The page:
Nicola noted that back in 2014, the College of Family Physicians of Canada alerted its members that, “research shows that dried cannabis is a potent, psychoactive substance that can have significant acute and chronic cognitive effects . . . [including] persistent neuropsychological deficits, even after a period of abstinence.”
Nicola gave me an education on the science of marijuana and the way in which Tetrahydrocannabinol (TCH) passes across the blood brain barrier and acts on cannabinoid receptors causing a euphoric state in the part of the brain that controls memory, concentration, coordination, pleasure and time perception.
Her most vivid warning was a caution for youth and young adults: “Regular use [of marijuana] as a teenager reduces the brain tissue development and is associated with lower IQ. Regular use, at any age, is associated with anxiety, panic attacks, depression and psychoses (schizophrenia), especially amongst those with pre-existing vulnerability.”
Next, I popped into my church and chatted with associate pastor Daniel Martinez who is responsible for a thriving youth and young adult ministry. “Paul reminds us that our bodies are meant to be a temple of God,” Daniel told me. “So, what I would say to kids is, just as in Paul’s time, we have to make a decision: do you live your life as a disciple of Jesus or as a disciple of our secular society?”
Taking a stand
This tension of living as a follower of Jesus in a way that moves against the grain of the dominant culture kept coming up in conversations.
For example, my colleague Rev. Sumarme Goble who is the Presbyterian chaplain at St. Andrew’s Hall at VST noted that our lifestyle as Christians is a visible witness in a world hungry for transcendence.
Sumarme advocated that, “Christians need to be active witnesses, helping people recognize where they really need help, why they do what they do, and pointing people to the gospel and to a community of believers who want to support them.”
A similar view of support and openness was voiced by Steve Norris, a counsellor in private practice specializing in substance use issues and an active member at Richmond Presbyterian Church. Steve noted that in his work, including as a college counsellor, he witnessed young people who started with occasional marijuana use and advanced to heavy, daily use, developing drug tolerance and dependence. They experienced irritability and restlessness when trying to stop and developed cravings that interrupted their sleep and daily activities.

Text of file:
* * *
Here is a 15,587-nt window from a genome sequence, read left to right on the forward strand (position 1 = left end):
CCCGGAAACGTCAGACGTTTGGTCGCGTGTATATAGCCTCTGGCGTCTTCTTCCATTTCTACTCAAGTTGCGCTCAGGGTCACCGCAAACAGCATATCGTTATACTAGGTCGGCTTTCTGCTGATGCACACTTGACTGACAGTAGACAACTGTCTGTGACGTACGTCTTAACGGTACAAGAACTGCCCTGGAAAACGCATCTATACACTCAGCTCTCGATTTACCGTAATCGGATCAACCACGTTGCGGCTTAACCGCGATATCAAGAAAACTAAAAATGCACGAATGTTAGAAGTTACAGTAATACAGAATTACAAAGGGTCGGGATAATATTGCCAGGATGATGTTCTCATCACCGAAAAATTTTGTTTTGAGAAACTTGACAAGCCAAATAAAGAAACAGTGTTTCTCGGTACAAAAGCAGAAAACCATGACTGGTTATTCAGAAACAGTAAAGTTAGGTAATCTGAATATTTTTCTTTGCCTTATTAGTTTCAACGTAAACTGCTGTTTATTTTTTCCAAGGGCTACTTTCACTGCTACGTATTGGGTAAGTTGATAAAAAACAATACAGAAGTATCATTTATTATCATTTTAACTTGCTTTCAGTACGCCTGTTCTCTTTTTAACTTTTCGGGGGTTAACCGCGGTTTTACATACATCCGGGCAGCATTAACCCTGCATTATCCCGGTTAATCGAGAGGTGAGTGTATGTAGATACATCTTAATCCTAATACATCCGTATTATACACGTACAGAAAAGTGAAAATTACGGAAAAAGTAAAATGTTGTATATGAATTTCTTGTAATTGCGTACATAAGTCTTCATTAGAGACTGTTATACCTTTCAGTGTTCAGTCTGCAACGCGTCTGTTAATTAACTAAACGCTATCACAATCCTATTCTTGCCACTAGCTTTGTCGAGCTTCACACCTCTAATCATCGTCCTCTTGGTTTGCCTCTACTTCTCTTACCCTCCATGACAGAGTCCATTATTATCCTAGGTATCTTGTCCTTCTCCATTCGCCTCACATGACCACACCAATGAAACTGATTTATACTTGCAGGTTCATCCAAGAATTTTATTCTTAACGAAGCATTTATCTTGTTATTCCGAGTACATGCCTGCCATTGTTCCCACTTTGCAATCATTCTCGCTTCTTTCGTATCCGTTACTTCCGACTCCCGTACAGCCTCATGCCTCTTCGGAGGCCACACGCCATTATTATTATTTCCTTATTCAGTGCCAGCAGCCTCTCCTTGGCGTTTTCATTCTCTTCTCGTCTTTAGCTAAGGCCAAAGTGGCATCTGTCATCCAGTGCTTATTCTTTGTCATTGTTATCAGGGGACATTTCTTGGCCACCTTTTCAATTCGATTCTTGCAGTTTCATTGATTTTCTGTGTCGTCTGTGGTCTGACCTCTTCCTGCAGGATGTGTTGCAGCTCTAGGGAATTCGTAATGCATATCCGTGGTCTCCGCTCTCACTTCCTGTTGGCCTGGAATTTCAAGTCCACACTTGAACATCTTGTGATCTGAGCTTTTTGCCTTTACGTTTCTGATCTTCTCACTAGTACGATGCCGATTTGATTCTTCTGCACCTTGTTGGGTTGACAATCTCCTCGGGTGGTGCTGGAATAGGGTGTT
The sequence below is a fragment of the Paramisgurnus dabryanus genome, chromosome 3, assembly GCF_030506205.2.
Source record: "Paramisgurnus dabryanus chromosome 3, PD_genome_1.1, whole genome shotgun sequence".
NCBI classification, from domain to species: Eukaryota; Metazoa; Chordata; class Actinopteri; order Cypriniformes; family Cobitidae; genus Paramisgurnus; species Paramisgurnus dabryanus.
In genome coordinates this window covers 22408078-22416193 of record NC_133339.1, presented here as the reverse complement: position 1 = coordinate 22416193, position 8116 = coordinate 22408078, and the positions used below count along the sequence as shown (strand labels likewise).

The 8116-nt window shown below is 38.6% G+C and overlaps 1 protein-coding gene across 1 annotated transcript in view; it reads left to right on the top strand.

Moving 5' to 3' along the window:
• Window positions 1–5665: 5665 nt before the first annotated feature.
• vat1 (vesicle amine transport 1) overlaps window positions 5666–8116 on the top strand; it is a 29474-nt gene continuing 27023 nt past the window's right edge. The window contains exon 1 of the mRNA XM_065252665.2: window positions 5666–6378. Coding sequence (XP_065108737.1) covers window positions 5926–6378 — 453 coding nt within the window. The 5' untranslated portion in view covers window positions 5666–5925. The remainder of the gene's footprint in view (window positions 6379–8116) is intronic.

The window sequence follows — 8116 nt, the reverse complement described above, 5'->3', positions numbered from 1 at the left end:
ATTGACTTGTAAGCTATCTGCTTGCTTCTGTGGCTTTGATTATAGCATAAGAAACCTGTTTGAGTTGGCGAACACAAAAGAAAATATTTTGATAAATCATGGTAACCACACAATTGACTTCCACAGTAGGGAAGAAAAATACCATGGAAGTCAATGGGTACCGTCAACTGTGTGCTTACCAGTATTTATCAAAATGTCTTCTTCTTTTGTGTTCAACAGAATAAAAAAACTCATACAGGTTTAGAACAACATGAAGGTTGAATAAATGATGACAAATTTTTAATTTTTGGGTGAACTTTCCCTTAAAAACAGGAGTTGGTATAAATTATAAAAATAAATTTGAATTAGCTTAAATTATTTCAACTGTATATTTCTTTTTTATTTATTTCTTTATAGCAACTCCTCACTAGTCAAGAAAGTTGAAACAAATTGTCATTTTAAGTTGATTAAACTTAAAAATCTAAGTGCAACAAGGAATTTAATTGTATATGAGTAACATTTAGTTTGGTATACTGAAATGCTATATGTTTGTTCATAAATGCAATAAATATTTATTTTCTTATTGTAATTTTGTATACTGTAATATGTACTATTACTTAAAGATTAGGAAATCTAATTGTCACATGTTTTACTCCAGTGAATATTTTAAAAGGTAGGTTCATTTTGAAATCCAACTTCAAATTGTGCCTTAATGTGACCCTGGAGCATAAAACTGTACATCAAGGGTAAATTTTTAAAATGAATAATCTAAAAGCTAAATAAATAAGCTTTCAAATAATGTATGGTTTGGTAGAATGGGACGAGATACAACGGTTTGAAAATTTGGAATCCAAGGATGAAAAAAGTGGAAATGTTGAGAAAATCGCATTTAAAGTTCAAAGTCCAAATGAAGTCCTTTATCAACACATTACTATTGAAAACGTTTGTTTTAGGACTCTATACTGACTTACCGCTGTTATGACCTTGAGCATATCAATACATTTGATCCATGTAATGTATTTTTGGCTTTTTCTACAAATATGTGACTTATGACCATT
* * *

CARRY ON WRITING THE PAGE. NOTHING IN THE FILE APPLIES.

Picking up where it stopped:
According to Steve it affected their schooling and work, relationships, motivation, focus and self-esteem, and triggered a variety of mental and emotional struggles. Steve encouraged parents, teachers and other role models to “hold our young people close in loving faith and communal support. Listen and keep the door of communication open. Share information and concerns, but avoid lecturing. Provide opportunities that nurture your young person’s resilience, coping skills, personal agency, and healthy, drug-free strategies.”
I look at the issue through the lens of a missiologist. It appears that the question of legal marijuana use in Canada pushes us as Christians further into post-Christendom, where we are learning to navigate new waters of Christian witness without the sanction of the state or support of the popular culture.
For Christians to “just say no” to marijuana use in 2018 will put us further from the centre of our secular society’s values system and expose us as an odd and (hopefully) compelling witness to the gospel. By doing so, we offer a prophetic voice of discipline and obedience in a supposedly “do as you wish culture.”
Increasingly, Canadian Christians are understanding 1 Peter’s teaching that we are “aliens and strangers” in this land whose citizenship in heaven requires us to live an alternative, holistic lifestyle under the Lordship of Jesus to the glory of God the Father for the healing of the nations.